WASHINGTON -- U.S. President-elect Joe Biden has hit the ground running in his push to mend ties with key allies and embrace international frameworks snubbed by the current administration.
The U.S. has veered sharply toward isolationism under President Donald Trump, abandoning such agreements as the Paris climate accord. Biden is placing a greater focus on international cooperation.
His transition website announced Monday an advisory board of "leading public health experts" to guide the coronavirus response. Team Biden has listed COVID-19, economic recovery, racial equity and climate change as priorities.
Biden has repeatedly pledged to rejoin the Paris Agreement on his first day in office, which would be Jan. 20. He is also preparing to rejoin the Iran nuclear deal and halt the American withdrawal from the World Health Organization, now scheduled for July 2021.
Biden has also said he will speak with international leaders from day one to rebuild relations between the U.S. and its allies. Trump had threatened and moved to impose tariffs affecting traditional partners, like South Korea and such NATO members as Germany and France.
Though Trump caused tensions with such countries, greater international cooperation would allow the U.S. to better curb China, which Washington considers an existential threat.
Biden has pledged to "energize the community of democracies" to counter growing authoritarianism. He proposes a summit of democratic countries in his first year. He could be seeking a new framework centering on Group of Seven nations -- like the U.K., France and Japan -- and such other countries as India.
In response to attempts by China to reshape the international order in its favor, Biden has signaled that he will take a tough stance on the country with a focus on trade, security and human rights -- contrasting sharply with the Trump administration on the third.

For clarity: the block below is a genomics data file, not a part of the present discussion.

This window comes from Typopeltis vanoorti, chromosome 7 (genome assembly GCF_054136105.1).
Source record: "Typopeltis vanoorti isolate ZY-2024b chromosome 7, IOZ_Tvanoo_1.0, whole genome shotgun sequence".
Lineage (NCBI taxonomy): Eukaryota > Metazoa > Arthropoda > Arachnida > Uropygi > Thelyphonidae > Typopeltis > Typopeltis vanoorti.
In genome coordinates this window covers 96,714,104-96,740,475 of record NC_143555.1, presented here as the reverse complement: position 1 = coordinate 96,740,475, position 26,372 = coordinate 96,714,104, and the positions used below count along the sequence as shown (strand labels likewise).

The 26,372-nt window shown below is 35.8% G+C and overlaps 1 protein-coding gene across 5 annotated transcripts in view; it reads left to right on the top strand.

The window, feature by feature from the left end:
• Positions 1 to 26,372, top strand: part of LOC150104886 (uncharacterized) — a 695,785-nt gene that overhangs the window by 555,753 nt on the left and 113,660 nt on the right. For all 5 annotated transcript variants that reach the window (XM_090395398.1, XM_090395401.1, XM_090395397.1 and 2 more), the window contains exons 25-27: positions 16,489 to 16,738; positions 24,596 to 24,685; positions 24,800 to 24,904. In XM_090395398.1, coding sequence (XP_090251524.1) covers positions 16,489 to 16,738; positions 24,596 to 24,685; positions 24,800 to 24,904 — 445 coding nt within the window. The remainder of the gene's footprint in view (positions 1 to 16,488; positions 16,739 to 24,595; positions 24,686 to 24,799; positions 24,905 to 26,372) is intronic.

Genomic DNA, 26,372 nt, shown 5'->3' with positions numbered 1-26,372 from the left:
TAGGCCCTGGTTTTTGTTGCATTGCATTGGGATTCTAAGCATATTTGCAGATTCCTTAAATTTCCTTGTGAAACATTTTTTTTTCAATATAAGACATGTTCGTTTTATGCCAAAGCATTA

Though Biden is exploring avenues for bilateral cooperation on climate change and on North Korea's nuclear development, he has slammed mass detentions of Uighur Muslims in China's Xinjiang region, as well as the intensifying crackdown in Hong Kong.
Biden is also pursuing a shift in immigration policy, preparing an executive order to scrap Trump's ban on travelers from multiple Muslim-majority nations.
Still, he is expected to follow Trump in pulling away from the Middle East. Biden, too, wants to swiftly withdraw American troops from Afghanistan and Iraq. He also said he will not move back the U.S. Embassy in Israel, which Trump relocated to Jerusalem from Tel Aviv, though he could recalibrate Washington's heavily pro-Israel stance under Trump.
Trump's actions will be key to how smoothly the transition goes.
Typically, the outgoing president invites his successor to the White House after the election to be briefed on key issues. Barack Obama -- under whom Biden served as vice president -- discussed North Korea and other topics with Trump before the latter's inauguration.
But Trump has yet to concede, and it is unclear whether he will meet with Biden or when.